Every free market solution is superior to the current public school system in every way.  We have a brouhaha going because of a proposal to delete the following from history text books:  George Washington, Daniel Boone, Viet Nam, and several other trifles of little historical value.  I have volunteered to serve as the first (and basically only) Director of Education at a dollar a year.  Tax free, of course.  The value of the first dollar I will ever have made that no government anywhere lays claim to any portion of is incredible.  It will be mine, by right.  We will begin with the standards and basic texts of over sixty years ago for the on-line and on TV portions.  Each great lecture will only have to be recorded once; the Napoleonic wars haven’t changed, and neither have the Carthaginian ones or the value of pi.  Length prohibits discussion now of how we will restore the illiteracy rate to below 5%, as it was in the Forties, but the project is quite do-able.  Having a complete, comprehensive course of instruction in phonetics available on the ‘net and on the education channel will make it possible for adult illiterates to learn at home if they wish.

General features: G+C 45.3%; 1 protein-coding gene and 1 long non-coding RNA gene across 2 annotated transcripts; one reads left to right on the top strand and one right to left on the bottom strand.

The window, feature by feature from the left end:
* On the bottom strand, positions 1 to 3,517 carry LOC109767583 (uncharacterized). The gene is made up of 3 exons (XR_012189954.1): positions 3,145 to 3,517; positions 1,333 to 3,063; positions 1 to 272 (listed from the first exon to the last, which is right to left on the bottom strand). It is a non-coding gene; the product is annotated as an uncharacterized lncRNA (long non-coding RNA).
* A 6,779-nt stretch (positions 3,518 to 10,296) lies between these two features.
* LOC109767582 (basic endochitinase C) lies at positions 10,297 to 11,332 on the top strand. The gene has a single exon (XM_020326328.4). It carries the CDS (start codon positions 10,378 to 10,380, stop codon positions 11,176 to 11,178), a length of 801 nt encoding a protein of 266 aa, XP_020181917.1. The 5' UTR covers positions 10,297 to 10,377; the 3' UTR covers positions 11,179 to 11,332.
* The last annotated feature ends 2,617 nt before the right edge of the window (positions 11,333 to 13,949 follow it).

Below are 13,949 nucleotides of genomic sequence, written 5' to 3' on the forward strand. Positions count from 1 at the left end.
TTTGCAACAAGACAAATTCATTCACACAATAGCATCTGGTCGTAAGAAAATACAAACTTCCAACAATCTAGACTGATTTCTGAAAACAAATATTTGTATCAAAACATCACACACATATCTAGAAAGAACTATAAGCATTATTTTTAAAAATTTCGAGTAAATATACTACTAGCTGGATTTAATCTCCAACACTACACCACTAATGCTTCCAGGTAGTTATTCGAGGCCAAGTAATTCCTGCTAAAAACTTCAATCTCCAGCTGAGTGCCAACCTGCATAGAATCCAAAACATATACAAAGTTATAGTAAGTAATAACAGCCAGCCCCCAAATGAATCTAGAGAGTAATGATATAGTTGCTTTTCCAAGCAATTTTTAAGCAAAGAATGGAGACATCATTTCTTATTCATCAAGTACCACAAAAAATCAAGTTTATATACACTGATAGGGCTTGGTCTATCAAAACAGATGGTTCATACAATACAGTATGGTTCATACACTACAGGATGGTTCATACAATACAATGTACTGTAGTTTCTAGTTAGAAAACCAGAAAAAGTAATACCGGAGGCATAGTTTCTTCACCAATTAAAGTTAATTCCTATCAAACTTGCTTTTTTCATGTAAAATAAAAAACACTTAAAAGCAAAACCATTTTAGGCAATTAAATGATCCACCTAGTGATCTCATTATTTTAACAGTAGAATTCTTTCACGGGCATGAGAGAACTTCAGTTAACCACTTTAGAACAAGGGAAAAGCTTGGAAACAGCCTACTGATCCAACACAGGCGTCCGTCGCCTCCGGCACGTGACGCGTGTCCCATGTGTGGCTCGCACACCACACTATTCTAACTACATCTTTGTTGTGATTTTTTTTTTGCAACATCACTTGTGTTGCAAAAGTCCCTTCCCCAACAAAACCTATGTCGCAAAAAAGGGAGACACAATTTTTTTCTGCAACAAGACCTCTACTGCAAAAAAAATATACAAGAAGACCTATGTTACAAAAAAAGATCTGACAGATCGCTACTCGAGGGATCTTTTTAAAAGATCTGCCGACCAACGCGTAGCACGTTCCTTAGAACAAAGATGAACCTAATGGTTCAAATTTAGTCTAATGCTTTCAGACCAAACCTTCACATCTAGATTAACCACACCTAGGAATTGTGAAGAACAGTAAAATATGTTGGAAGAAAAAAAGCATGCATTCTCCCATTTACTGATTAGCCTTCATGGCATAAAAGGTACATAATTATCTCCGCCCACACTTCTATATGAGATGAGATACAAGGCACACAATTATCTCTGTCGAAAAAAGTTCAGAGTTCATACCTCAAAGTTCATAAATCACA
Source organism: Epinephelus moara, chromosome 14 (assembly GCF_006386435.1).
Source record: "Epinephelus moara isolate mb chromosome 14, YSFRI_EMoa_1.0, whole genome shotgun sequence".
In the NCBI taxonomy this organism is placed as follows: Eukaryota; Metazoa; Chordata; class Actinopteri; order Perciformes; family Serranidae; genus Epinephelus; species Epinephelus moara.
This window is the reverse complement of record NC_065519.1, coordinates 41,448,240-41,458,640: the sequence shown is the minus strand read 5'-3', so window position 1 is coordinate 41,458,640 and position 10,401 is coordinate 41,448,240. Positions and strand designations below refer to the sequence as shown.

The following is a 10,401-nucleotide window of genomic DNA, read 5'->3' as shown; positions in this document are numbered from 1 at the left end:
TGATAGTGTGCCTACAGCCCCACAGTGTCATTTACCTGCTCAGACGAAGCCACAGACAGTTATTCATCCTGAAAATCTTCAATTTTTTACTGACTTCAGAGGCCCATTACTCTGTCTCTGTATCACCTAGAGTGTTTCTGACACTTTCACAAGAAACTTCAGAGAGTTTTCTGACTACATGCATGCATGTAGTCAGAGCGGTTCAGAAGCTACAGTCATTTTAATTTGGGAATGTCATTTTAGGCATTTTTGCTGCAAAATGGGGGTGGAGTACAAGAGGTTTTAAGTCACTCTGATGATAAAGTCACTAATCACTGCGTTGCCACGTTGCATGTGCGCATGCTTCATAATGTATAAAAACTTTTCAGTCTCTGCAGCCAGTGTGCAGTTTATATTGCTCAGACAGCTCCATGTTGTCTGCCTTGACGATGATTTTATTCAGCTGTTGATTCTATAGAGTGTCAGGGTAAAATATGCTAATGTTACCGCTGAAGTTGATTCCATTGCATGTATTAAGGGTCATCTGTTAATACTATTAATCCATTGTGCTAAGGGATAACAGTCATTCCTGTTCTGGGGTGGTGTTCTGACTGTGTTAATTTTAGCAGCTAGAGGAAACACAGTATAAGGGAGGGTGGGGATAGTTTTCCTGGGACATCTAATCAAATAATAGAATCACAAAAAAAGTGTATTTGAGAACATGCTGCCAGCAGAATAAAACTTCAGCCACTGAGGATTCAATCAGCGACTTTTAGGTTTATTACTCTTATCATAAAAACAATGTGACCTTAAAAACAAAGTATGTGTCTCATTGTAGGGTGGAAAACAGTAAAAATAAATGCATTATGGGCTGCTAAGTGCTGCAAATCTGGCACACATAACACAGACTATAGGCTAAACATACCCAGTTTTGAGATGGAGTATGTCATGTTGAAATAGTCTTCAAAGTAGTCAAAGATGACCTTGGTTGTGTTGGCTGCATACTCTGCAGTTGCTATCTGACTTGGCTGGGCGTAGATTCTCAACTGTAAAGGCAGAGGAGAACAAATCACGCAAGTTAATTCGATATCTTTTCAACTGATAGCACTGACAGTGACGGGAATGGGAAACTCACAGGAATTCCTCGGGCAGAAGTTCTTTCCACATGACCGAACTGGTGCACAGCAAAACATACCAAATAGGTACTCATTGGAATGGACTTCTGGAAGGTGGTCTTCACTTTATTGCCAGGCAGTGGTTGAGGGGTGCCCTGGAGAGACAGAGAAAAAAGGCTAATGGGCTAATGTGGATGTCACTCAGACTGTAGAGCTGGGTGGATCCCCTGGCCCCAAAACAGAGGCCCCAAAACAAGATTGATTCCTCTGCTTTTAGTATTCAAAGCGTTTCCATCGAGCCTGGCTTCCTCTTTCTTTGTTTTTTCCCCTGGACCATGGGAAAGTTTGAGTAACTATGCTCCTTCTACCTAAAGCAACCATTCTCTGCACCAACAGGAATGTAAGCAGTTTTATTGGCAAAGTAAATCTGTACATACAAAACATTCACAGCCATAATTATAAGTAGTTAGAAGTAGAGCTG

There is no freedom when your income and your property are under the control of others.  My ranch is not really mine at present because I hold it only so long as I pay taxes.  Your income is not yours, and you know it.  Even if you have no mortgage on your home it really belongs to the County Assessor/Tax Collector who charges you high rent.  Your mortgage–even after it is paid–almost certainly lists you as the “tenant,” not the “owner.”  There is no limit to how many taxes can be levied or how high they can be raised unless the government is forbidden to do so.  The goal of those working towards restoring the Republic is that the sole “business” tax will be a 15% tax on foreign corporations–including those headquartered in the USA.  There will be a tax of 10% for two years on those seeking citizenship.  During those two years applicants are expected to support themselves completely and keep out of trouble.  After that, they have full citizenship.  Invaders of any nationality will be returned to the most appropriate border and thrust over or dropped in, as appropriate.  I could write several articles on the abuses and expenses of wide open borders.